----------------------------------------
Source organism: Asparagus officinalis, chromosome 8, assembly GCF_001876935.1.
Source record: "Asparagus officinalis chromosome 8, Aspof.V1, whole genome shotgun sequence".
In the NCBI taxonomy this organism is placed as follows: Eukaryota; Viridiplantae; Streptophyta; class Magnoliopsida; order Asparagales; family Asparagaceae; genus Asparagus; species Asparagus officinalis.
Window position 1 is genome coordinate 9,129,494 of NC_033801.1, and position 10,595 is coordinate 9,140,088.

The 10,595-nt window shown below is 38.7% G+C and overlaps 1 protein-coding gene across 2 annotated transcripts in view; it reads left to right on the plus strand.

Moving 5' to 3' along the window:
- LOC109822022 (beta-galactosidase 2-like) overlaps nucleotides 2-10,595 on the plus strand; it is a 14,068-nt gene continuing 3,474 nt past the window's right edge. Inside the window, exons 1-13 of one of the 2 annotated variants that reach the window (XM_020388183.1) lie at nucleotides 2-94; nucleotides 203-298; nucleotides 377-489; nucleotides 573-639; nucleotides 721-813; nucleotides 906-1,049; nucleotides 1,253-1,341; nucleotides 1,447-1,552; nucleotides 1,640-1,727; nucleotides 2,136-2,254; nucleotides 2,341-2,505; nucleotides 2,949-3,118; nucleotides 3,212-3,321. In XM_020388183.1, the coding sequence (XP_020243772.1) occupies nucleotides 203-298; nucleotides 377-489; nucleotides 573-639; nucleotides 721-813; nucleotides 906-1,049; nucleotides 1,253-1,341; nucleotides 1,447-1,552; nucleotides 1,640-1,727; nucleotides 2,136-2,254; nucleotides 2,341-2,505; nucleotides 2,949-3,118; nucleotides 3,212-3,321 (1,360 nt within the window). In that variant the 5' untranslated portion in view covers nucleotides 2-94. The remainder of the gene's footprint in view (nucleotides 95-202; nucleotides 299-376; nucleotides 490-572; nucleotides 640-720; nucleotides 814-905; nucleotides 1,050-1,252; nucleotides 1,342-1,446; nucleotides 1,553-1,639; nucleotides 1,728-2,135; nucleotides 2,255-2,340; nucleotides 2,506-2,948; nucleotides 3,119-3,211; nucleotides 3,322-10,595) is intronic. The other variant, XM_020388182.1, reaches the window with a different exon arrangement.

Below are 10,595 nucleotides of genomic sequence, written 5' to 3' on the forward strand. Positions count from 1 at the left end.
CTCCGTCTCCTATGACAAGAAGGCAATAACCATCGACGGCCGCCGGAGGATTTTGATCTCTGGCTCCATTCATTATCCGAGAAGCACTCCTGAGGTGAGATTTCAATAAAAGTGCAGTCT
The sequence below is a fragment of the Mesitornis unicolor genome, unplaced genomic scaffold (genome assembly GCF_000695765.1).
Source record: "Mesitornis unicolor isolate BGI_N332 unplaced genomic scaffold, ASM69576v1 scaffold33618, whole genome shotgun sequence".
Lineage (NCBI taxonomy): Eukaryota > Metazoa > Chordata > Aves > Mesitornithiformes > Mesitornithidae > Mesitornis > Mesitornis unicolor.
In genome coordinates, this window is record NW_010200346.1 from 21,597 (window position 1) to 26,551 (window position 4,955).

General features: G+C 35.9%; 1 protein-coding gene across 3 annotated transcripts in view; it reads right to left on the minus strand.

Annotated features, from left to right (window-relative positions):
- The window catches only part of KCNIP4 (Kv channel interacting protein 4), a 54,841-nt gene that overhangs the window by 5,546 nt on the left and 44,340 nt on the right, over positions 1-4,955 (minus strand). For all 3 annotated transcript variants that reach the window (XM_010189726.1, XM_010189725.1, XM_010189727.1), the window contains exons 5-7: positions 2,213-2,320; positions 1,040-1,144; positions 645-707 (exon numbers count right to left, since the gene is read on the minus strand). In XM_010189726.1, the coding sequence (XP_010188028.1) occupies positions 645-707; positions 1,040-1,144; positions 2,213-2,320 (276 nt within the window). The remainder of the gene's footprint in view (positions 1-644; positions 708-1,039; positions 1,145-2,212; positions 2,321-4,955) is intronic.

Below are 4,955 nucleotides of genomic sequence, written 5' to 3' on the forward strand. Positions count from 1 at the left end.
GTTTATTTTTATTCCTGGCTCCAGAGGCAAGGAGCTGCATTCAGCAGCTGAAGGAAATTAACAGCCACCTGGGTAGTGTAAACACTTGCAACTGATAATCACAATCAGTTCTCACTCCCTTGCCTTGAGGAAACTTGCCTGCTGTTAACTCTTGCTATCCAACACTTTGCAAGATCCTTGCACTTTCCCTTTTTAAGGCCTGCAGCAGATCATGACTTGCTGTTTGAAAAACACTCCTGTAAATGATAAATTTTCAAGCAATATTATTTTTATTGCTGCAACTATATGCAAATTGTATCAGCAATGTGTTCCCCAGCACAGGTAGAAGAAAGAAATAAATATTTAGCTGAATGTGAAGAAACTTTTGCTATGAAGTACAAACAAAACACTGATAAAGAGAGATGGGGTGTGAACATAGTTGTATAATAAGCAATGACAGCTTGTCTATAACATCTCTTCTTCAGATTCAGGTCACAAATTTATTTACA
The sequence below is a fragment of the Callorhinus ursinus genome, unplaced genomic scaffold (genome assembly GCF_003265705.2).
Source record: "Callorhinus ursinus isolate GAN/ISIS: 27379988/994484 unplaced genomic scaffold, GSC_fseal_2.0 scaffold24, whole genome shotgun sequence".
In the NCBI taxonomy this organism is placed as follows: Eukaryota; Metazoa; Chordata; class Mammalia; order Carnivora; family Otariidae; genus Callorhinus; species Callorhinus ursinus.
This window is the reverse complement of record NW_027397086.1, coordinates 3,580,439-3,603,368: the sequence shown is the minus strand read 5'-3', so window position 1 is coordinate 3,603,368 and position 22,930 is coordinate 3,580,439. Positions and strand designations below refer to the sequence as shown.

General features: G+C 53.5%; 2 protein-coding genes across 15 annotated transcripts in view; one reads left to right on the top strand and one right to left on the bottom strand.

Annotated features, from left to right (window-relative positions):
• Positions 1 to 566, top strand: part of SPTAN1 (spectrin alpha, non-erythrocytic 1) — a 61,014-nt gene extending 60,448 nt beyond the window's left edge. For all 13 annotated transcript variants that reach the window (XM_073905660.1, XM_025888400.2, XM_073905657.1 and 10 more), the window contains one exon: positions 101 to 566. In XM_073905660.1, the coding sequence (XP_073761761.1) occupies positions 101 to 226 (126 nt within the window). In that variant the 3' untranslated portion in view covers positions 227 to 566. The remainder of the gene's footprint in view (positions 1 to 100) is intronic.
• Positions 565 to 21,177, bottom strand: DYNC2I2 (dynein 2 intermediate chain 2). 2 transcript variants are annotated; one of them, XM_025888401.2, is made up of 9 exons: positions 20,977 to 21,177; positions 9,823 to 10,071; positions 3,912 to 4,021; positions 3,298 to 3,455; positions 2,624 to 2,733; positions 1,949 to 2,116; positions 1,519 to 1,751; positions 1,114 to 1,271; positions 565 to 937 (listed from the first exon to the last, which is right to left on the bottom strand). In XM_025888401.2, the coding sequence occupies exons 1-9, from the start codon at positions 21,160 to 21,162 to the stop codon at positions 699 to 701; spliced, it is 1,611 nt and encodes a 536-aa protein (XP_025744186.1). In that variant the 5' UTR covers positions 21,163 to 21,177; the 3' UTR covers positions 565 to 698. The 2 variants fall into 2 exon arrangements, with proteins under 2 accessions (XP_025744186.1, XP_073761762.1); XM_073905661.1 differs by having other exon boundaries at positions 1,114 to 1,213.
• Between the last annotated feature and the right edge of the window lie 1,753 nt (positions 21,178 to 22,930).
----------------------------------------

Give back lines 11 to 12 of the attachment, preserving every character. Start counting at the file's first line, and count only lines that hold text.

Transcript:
Source record: "Mesitornis unicolor isolate BGI_N332 unplaced genomic scaffold, ASM69576v1 scaffold33618, whole genome shotgun sequence".
Lineage (NCBI taxonomy): Eukaryota > Metazoa > Chordata > Aves > Mesitornithiformes > Mesitornithidae > Mesitornis > Mesitornis unicolor.